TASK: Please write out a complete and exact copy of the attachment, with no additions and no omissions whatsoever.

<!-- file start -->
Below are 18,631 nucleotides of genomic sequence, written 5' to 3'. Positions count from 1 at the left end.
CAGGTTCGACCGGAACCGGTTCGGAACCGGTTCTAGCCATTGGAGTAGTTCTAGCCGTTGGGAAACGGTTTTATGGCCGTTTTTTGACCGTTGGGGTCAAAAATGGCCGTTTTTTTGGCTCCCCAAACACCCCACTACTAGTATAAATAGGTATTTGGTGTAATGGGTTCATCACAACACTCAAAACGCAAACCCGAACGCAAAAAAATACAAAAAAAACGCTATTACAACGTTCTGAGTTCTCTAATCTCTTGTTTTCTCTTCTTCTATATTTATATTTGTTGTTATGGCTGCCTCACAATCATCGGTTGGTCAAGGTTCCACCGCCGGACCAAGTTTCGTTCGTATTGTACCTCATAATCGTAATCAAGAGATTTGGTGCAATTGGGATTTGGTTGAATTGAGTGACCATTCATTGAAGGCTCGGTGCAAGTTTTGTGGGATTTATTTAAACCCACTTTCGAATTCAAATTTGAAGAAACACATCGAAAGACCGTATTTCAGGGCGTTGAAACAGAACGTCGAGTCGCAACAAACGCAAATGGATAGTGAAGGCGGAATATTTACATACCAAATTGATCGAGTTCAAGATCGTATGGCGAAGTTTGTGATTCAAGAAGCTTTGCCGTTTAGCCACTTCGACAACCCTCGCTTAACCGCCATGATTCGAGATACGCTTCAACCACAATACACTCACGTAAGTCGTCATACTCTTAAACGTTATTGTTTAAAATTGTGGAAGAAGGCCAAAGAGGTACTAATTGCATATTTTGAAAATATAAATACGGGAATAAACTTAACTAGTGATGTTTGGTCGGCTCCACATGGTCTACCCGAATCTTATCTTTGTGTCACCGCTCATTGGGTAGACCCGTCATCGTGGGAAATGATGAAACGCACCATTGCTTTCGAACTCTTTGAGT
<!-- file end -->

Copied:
Below are 18,631 nucleotides of genomic sequence, written 5' to 3'. Positions count from 1 at the left end.
CAGGTTCGACCGGAACCGGTTCGGAACCGGTTCTAGCCATTGGAGTAGTTCTAGCCGTTGGGAAACGGTTTTATGGCCGTTTTTTGACCGTTGGGGTCAAAAATGGCCGTTTTTTTGGCTCCCCAAACACCCCACTACTAGTATAAATAGGTATTTGGTGTAATGGGTTCATCACAACACTCAAAACGCAAACCCGAACGCAAAAAAATACAAAAAAAACGCTATTACAACGTTCTGAGTTCTCTAATCTCTTGTTTTCTCTTCTTCTATATTTATATTTGTTGTTATGGCTGCCTCACAATCATCGGTTGGTCAAGGTTCCACCGCCGGACCAAGTTTCGTTCGTATTGTACCTCATAATCGTAATCAAGAGATTTGGTGCAATTGGGATTTGGTTGAATTGAGTGACCATTCATTGAAGGCTCGGTGCAAGTTTTGTGGGATTTATTTAAACCCACTTTCGAATTCAAATTTGAAGAAACACATCGAAAGACCGTATTTCAGGGCGTTGAAACAGAACGTCGAGTCGCAACAAACGCAAATGGATAGTGAAGGCGGAATATTTACATACCAAATTGATCGAGTTCAAGATCGTATGGCGAAGTTTGTGATTCAAGAAGCTTTGCCGTTTAGCCACTTCGACAACCCTCGCTTAACCGCCATGATTCGAGATACGCTTCAACCACAATACACTCACGTAAGTCGTCATACTCTTAAACGTTATTGTTTAAAATTGTGGAAGAAGGCCAAAGAGGTACTAATTGCATATTTTGAAAATATAAATACGGGAATAAACTTAACTAGTGATGTTTGGTCGGCTCCACATGGTCTACCCGAATCTTATCTTTGTGTCACCGCTCATTGGGTAGACCCGTCATCGTGGGAAATGATGAAACGCACCATTGCTTTCGAACTCTTTGAGT